Commit d4146cae by Nayuki

P451: Added explanation to Java and Python solutions.

parent 0e282861
 ... ... @@ -18,6 +18,41 @@ public final class p451 implements EulerSolution { } /* * Let n be an arbitrary integer such that n >= 3. * When we say that the modular inverse of m modulo n equals m itself, * the formula is m^-1 = m mod n, which is equivalent to m^2 = 1 mod n. * * We know that if n is prime, then m^2 = 1 mod n has exactly two solutions: * m = 1, n-1. It is easy to verify that these two numbers are solutions. * The equation factorizes as (m - 1)(m + 1) = 0 mod n. Because n is prime, * the numbers form a field, and there are no zero divisors (two arbitrary * non-zero numbers x and y such that xy = 0). Hence 1 and -1 mod n are * the only possible solutions to the equation. (Note that for the excluded * special prime case where n = 2, the solutions 1 and -1 are the same number.) * * Suppose we can find the smallest prime factor of n quickly. (Note that if n is * prime, then the smallest prime factor is n itself.) This can be achieved by * building a table ahead of time, using a modification of the sieve of Eratosthenes. * * Suppose that for every n' < n, we know the set of solutions to m^2 = 1 mod n'. * This means whenever we solve the equation for the number n, we save its solutions * in an ever-growing list, so that when we work on the next value of n we can access * all possible smaller solutions. This is essentially an argument by strong induction. * * Let p be the smallest prime factor of n. If p = n, then the set of * solutions is {1, n - 1}, and we are finished with this value of n. * * Otherwise p < n, and obviously n is an integer multiple of p. Because we are looking * for values of m such that m^2 = 1 mod n, these candidate m values also must satisfy * m^2 = 1 mod k for any k that divides n (i.e. k is a factor of n). We look at the set * of solutions for the modulus k = n/p, which has already been solved because k < n. * We know that any solution modulo n must be congruent to these solutions modulo k. * Hence we can try to extend and check these old solutions by brute force. Namely, suppose * m' is a solution modulo k. Then we check the sequence m = m' + 0k, m' + 1k, m' + 2k, ..., * m' + (p-1)k modulo n. Because p is usually a small number, this isn't a lot of work to do. */ private static final int LIMIT = 20000000; private int[] smallestPrimeFactor; ... ...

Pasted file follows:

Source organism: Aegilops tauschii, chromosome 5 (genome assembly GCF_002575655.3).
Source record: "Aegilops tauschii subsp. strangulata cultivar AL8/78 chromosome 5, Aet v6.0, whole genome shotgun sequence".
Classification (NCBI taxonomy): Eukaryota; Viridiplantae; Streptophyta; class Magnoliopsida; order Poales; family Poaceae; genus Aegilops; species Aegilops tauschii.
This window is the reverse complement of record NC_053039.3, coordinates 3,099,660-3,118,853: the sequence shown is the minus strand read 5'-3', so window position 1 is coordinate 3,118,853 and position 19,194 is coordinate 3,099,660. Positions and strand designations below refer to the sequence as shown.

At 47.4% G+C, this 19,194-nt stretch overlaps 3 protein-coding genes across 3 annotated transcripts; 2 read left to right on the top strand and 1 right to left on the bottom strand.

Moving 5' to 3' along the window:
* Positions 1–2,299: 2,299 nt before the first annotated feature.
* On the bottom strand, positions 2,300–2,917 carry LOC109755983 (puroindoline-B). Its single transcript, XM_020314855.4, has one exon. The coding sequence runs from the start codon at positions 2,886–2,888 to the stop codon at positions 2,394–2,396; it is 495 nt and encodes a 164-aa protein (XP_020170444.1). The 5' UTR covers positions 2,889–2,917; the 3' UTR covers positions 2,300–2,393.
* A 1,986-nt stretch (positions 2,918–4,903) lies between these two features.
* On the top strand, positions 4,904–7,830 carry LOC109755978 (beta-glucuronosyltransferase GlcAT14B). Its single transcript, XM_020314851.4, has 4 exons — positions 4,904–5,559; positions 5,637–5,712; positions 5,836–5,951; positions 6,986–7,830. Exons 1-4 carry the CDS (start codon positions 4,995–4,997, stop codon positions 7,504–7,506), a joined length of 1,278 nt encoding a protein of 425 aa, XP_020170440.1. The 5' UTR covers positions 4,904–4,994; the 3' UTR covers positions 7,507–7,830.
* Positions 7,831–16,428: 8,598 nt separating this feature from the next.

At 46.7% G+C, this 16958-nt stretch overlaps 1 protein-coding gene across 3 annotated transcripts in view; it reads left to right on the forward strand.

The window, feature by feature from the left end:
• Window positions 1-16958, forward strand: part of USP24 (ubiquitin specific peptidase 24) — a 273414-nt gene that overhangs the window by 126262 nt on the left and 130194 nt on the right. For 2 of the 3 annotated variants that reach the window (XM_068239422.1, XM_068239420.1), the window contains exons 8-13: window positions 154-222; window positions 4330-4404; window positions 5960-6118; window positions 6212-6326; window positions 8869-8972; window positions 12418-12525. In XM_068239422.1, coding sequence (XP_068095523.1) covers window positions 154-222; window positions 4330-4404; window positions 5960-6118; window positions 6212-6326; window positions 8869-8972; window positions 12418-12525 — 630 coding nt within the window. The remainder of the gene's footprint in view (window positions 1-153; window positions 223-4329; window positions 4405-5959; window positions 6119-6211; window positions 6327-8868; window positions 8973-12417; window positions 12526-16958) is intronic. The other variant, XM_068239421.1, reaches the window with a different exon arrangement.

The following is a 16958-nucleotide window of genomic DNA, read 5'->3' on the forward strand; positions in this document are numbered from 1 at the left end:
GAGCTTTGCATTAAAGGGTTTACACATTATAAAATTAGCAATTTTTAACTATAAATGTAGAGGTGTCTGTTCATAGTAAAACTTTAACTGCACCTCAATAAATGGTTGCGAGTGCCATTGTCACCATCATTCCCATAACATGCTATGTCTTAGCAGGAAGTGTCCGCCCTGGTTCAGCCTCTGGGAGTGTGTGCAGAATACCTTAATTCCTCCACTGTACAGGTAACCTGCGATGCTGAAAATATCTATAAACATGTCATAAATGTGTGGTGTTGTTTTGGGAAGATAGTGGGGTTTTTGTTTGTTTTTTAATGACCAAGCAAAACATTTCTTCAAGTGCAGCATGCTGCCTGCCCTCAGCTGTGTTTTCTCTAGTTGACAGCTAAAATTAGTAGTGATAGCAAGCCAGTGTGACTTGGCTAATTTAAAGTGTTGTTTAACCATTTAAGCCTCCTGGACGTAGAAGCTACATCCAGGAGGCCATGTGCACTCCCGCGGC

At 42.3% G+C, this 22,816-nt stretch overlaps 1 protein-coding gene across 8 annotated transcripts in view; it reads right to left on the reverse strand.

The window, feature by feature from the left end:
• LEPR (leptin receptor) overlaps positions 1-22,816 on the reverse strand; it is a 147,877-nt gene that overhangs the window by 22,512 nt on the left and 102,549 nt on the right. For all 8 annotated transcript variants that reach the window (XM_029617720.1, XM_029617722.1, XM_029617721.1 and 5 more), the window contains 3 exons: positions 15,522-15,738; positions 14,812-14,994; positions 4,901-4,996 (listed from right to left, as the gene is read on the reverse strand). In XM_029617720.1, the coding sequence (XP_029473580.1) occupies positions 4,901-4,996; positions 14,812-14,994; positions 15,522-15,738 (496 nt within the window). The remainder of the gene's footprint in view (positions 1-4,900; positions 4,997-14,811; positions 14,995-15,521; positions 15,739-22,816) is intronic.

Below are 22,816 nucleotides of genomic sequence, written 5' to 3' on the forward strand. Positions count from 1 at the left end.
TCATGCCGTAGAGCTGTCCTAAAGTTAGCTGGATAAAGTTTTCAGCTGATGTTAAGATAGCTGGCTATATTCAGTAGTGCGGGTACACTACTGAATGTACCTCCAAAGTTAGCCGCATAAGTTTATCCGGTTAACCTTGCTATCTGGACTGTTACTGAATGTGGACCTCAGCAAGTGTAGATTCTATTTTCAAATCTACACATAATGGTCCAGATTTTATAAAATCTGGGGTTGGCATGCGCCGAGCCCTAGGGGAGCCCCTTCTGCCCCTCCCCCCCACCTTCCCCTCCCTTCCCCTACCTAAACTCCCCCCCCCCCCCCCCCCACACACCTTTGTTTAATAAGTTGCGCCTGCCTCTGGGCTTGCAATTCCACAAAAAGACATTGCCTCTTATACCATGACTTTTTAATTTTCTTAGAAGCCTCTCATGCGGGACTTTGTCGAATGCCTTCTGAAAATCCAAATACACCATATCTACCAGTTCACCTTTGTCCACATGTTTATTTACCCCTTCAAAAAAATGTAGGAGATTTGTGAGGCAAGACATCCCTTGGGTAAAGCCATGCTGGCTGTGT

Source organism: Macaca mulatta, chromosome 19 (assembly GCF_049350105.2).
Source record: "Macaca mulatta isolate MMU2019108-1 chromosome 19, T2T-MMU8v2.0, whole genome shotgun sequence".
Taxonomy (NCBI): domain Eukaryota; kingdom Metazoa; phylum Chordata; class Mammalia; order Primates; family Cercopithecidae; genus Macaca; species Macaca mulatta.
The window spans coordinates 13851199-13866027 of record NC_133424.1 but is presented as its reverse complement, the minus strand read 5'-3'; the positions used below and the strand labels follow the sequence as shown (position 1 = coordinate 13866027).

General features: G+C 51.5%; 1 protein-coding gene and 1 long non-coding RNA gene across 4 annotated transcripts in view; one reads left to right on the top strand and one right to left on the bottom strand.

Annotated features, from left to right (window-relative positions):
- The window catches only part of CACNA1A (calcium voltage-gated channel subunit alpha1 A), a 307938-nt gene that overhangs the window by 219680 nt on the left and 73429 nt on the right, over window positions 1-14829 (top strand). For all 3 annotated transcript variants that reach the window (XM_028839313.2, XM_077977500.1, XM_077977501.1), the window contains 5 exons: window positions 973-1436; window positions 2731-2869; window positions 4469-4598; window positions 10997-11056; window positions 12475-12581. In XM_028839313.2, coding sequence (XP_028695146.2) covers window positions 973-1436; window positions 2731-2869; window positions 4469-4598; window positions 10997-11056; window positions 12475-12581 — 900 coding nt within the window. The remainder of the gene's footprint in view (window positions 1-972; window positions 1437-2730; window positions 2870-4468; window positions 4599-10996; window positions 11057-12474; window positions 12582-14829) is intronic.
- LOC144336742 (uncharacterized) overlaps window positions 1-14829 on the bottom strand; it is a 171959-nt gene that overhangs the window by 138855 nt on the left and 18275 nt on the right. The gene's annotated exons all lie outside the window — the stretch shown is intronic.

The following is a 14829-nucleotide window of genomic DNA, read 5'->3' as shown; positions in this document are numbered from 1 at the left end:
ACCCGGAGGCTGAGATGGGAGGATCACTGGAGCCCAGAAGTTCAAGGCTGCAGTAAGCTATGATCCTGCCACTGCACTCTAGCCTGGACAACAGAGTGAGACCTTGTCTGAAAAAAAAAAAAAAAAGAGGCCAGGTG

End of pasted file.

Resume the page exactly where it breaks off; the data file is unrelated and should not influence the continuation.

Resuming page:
... ... @@ -9,6 +9,38 @@ import array, eulerlib, itertools # Let n be an arbitrary integer such that n >= 3. # When we say that the modular inverse of m modulo n equals m itself, # the formula is m^-1 = m mod n, which is equivalent to m^2 = 1 mod n. # # We know that if n is prime, then m^2 = 1 mod n has exactly two solutions: # m = 1, n-1. It is easy to verify that these two numbers are solutions. # The equation factorizes as (m - 1)(m + 1) = 0 mod n. Because n is prime, # the numbers form a field, and there are no zero divisors (two arbitrary # non-zero numbers x and y such that xy = 0). Hence 1 and -1 mod n are # the only possible solutions to the equation. (Note that for the excluded # special prime case where n = 2, the solutions 1 and -1 are the same number.) # # Suppose we can find the smallest prime factor of n quickly. (Note that if n is # prime, then the smallest prime factor is n itself.) This can be achieved by # building a table ahead of time, using a modification of the sieve of Eratosthenes. # # Suppose that for every n' < n, we know the set of solutions to m^2 = 1 mod n'. # This means whenever we solve the equation for the number n, we save its solutions # in an ever-growing list, so that when we work on the next value of n we can access # all possible smaller solutions. This is essentially an argument by strong induction. # # Let p be the smallest prime factor of n. If p = n, then the set of # solutions is {1, n - 1}, and we are finished with this value of n. # # Otherwise p < n, and obviously n is an integer multiple of p. Because we are looking # for values of m such that m^2 = 1 mod n, these candidate m values also must satisfy # m^2 = 1 mod k for any k that divides n (i.e. k is a factor of n). We look at the set # of solutions for the modulus k = n/p, which has already been solved because k < n. # We know that any solution modulo n must be congruent to these solutions modulo k. # Hence we can try to extend and check these old solutions by brute force. Namely, suppose # m' is a solution modulo k. Then we check the sequence m = m' + 0k, m' + 1k, m' + 2k, ..., # m' + (p-1)k modulo n. Because p is usually a small number, this isn't a lot of work to do. def compute(): LIMIT = 20000000 ... ...
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